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Posts tagged: John Swiderski

The Mean Hamster fallout: where did the tech firm’s last workers go to find jobs?

This should be, if all goes well, our final post related to Mean Hamster Software, and its recent demise. We wrote about it three weeks ago, highlighting the issues that forced the tech company's CEO, John Swiderski, to shut it down.

Last week we posted that Swiderski struggled to find a decent-paying tech job in the Spokane area. He ended up taking a job with Seattle-based DoubleDown, a virtual casino company.

We asked Swiderski what happened to the eight workers he had in Deer Park. What happened to them?

The answer: one moved to the Tri-Cities, two moved to Oregon, one moved to California, one moved to Seattle for a job.

“For the other three, I am not sure and am checking,” Swiderski wrote by email.

Mean Hamster’s John Swiderski lands with in Seattle

John Swiderski, the Deer Park business man who started and recently had to shut down Mean Hamster Software, has taken a job in Seattle with an online gaming company.

We wrote about Swiderski and the Mean Hamster demise last month. In a world of apps, Mean Hamster got to the point where it wasn't able to compete with much smaller or in many cases much larger software firms.

Swiderski has been hired to be “casino producer” for,  a Seattle company that calls itself “the world's largest virtual casino.”

After shutting down the Deer Park company, Swiderski said he struggled to find a like-paying job in the Spokane area. He took a job for a week with Glyph Language Services, a downtown Spokane tech firm. That lasted a week. Swiderski said he had to accept the job offer from Double Down, as it paid far more than Glyph did.

And the new job is more challenging, Swiderski said in an email.

We'll post later on how succesful Swiderski's eight last Mean Hamster workers are in finding new jobs.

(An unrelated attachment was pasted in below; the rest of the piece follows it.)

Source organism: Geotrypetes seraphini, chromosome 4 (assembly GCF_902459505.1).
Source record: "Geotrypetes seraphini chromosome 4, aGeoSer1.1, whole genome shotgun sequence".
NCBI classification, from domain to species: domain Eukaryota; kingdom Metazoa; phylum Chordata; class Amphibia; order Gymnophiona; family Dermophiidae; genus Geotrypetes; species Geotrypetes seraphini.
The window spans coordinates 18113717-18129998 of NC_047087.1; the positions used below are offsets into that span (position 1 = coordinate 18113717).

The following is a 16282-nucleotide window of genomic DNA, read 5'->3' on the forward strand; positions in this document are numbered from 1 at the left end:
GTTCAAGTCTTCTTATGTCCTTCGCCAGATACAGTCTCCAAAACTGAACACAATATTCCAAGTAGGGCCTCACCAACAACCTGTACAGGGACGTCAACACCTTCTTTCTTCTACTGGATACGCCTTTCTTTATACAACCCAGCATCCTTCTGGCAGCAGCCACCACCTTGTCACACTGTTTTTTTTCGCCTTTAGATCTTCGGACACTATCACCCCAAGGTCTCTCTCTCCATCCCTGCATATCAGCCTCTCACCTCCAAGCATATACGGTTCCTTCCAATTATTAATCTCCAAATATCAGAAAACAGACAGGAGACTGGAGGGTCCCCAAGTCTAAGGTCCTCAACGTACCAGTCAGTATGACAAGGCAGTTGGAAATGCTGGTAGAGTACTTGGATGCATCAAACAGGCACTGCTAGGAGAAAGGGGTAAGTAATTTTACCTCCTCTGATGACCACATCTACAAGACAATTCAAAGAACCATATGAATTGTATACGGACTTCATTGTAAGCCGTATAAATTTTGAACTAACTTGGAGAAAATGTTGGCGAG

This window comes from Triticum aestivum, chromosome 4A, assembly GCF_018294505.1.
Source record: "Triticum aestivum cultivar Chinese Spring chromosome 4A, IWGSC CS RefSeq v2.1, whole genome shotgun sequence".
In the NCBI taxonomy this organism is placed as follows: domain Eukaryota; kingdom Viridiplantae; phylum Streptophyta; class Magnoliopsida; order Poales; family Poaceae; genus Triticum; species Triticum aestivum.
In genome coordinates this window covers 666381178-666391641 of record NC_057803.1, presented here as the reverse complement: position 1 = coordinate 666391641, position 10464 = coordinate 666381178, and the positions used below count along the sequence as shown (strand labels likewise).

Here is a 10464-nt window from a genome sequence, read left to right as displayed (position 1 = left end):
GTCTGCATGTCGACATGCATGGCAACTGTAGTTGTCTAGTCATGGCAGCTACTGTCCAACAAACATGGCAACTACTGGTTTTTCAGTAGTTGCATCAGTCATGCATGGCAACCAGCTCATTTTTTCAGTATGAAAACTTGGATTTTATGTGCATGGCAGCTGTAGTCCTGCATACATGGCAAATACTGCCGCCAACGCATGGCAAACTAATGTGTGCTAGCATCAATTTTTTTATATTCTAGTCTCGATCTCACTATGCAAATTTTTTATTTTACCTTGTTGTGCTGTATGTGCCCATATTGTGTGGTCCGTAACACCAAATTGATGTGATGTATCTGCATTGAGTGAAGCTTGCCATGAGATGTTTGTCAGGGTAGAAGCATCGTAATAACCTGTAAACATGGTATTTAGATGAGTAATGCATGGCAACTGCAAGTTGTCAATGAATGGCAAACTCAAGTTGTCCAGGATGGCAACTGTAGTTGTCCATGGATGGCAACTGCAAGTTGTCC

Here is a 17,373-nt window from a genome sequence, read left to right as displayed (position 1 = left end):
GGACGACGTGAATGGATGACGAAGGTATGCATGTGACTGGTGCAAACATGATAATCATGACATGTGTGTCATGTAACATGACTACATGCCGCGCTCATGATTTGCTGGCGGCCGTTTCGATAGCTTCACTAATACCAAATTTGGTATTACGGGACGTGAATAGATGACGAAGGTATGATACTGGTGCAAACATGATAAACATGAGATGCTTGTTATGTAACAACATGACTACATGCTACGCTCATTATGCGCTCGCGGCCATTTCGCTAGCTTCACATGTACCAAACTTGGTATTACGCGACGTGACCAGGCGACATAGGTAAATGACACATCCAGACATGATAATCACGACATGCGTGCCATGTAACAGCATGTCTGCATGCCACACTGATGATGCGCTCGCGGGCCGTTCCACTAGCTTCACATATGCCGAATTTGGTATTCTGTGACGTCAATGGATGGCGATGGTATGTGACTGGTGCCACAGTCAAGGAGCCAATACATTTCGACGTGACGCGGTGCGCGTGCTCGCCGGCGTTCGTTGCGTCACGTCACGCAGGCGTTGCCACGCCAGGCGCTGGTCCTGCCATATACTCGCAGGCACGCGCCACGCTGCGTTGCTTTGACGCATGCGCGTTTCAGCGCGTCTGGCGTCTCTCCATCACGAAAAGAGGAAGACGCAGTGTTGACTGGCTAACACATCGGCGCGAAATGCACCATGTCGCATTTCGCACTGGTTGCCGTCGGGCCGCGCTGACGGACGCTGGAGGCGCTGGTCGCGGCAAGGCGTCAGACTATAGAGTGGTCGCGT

Deer Park’s Mean Hamster Software shuts down, eight positions eliminated

We have to say, dang it, we wanted Mean Hamster Software to make it.

But, sadly, owner John Swiderski just closed his eight-person software shop, which has operated in Deer Park since 2005.

Here's the gist of an article soon to appear on

JOHN SWIDERSKI'S technology company has been wiped out by the apps tsunami. His Deer Park firm, Mean Hamster Software, just closed down, crushed by the inability to compete with mobile games.

From 2005 to 2010, Swiderski’s energetic software firm grew to 21 workers and built several successful games for sites like Yahoo Games and PlayFirst.

But websites where people play games are out of fashion. The game industry has shifted toward mobile games played on phones and tablets.

Once mobile apps became the dominant system for game developers, companies that were depending on web-based games got caught.

“We couldn’t compete with thousands of people who were able to become low-cost developers,” he said.

Plus, the new marketplaces of iTunes and the Android store made it vastly simpler for anyone to upload a game and reach thousands of potential customers.

 “So there was a lot more competition with the very large app companies, and with indie developers, and that all left me unable to acquire any more third-party contract work,” Swiderski said.

By July 1 Mean Hamster had shrunk to eight workers.

Swiderski tried hard to find jobs for his crew, calling firms from Spokane to Seattle.

He shut down the office last week,

“I paid my workers before I closed shop. That was the right thing to do, but it left me personally broke,” Swiderski said.

At this point he’s joined his former workers on the job-search front. “If I can’t find employment here, I’ll have to move to Seattle. I don’t only do games. I’m a producer, a project manager and a designer. But there aren’t many jobs in Spokane.”

REMAINDER of story will appear in this weekend's Spokesman Review.

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Alison Boggs (@alisonboggs) Online Producer Alison Boggs posts and manages content on and its social networking accounts.

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Scott Maben Scott Maben is a Deputy City Editor who covers North Idaho news and higher education.

Addy Hatch is the city editor, and formerly was business editor.

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